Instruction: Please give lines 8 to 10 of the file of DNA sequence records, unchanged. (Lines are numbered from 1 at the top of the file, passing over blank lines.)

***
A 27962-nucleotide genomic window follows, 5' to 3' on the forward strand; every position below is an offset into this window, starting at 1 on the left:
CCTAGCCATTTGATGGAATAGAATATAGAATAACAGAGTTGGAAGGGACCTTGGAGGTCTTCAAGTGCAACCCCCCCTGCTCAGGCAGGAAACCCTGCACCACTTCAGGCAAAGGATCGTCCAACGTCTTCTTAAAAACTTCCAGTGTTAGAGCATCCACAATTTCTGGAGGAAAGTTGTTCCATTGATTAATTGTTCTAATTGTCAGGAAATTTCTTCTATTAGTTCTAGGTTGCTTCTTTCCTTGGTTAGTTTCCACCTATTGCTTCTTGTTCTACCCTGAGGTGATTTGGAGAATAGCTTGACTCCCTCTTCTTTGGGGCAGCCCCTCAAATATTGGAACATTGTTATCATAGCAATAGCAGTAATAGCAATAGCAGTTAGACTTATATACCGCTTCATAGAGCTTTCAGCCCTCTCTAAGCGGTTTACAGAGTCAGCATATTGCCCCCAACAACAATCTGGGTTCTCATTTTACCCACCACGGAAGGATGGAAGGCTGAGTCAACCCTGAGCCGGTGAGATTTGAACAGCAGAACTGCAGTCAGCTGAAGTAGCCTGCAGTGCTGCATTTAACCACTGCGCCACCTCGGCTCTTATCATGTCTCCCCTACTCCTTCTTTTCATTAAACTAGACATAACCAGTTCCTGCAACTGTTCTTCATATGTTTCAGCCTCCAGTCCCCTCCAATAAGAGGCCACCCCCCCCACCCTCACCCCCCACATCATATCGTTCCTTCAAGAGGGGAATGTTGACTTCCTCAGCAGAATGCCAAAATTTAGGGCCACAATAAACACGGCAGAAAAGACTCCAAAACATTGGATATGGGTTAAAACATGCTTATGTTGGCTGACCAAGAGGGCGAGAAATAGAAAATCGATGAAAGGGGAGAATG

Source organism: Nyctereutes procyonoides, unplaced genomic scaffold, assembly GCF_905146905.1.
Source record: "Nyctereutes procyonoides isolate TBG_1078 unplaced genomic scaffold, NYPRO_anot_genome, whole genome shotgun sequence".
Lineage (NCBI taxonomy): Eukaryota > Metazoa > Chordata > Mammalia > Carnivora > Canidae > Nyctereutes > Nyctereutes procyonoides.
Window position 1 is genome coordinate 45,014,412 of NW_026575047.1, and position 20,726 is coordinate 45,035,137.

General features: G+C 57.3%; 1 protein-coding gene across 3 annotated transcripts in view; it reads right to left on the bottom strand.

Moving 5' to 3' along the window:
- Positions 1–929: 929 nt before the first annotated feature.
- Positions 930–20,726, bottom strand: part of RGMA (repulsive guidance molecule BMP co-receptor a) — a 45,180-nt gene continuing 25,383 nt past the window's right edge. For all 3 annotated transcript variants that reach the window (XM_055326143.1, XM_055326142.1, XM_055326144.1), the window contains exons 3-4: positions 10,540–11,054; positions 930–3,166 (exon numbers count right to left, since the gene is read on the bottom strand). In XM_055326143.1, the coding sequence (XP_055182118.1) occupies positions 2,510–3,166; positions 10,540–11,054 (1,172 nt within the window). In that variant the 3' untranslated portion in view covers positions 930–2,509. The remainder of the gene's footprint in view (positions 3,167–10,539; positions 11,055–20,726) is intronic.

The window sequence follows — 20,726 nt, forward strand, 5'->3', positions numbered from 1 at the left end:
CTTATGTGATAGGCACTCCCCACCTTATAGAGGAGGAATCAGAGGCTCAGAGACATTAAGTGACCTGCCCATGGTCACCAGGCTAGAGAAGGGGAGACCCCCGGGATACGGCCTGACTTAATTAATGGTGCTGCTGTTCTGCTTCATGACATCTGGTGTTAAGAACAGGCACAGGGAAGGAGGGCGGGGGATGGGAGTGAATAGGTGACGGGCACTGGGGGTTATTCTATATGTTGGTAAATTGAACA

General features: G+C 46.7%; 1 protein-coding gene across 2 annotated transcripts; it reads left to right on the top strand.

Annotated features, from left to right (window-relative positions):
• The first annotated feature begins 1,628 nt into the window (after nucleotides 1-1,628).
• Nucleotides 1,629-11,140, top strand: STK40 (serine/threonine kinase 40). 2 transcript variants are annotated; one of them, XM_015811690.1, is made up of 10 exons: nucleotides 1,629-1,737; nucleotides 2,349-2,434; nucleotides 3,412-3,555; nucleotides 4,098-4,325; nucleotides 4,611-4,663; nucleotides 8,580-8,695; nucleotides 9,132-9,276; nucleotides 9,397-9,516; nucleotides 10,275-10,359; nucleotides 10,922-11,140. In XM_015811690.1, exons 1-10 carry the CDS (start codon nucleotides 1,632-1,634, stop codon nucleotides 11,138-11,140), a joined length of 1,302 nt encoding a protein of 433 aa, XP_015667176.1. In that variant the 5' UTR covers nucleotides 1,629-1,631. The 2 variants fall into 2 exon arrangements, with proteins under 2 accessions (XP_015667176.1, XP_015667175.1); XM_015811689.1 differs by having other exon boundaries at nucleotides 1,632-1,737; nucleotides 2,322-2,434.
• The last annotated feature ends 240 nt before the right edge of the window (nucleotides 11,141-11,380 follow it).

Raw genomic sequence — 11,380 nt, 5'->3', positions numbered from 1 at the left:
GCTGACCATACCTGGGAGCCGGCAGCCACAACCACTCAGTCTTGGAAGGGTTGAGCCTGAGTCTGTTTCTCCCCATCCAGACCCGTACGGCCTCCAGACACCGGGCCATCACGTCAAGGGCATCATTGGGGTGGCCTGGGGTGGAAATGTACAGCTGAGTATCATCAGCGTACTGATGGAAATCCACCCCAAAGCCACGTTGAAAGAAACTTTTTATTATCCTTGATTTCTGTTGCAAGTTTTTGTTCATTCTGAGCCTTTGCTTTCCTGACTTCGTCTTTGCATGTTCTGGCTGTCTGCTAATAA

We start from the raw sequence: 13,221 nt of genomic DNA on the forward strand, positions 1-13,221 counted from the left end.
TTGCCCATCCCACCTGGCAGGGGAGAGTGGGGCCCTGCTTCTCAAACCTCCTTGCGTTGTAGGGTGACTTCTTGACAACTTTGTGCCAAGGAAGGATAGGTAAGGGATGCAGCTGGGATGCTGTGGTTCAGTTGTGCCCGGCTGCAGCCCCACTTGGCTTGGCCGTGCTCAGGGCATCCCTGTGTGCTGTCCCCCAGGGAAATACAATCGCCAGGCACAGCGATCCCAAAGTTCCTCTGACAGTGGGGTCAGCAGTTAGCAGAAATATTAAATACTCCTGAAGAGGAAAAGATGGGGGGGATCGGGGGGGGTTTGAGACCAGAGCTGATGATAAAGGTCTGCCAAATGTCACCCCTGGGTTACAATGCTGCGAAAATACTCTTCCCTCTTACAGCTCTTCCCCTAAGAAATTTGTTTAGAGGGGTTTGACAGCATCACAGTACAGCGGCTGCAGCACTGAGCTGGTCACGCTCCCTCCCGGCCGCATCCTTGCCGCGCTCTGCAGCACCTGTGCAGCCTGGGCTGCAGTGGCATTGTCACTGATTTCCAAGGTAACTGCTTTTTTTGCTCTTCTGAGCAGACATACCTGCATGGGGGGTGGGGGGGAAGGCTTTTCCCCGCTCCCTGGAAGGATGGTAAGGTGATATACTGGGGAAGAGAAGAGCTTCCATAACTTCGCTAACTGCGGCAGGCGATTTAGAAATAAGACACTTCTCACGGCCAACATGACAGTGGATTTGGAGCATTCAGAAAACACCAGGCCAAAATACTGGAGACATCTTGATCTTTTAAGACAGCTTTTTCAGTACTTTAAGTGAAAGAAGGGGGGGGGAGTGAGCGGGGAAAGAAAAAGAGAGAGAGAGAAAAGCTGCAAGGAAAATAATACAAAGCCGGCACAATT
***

Moving 5' to 3' along the window:
- Positions 1–929: 929 nt before the first annotated feature.
- Positions 930–20,726, bottom strand: part of RGMA (repulsive guidance molecule BMP co-receptor a) — a 45,180-nt gene continuing 25,383 nt past the window's right edge. For all 3 annotated transcript variants that reach the window (XM_055326143.1, XM_055326142.1, XM_055326144.1), the window contains exons 3-4: positions 10,540–11,054; positions 930–3,166 (exon numbers count right to left, since the gene is read on the bottom strand). In XM_055326143.1, the coding sequence (XP_055182118.1) occupies positions 2,510–3,166; positions 10,540–11,054 (1,172 nt within the window). In that variant the 3' untranslated portion in view covers positions 930–2,509. The remainder of the gene's footprint in view (positions 3,167–10,539; positions 11,055–20,726) is intronic.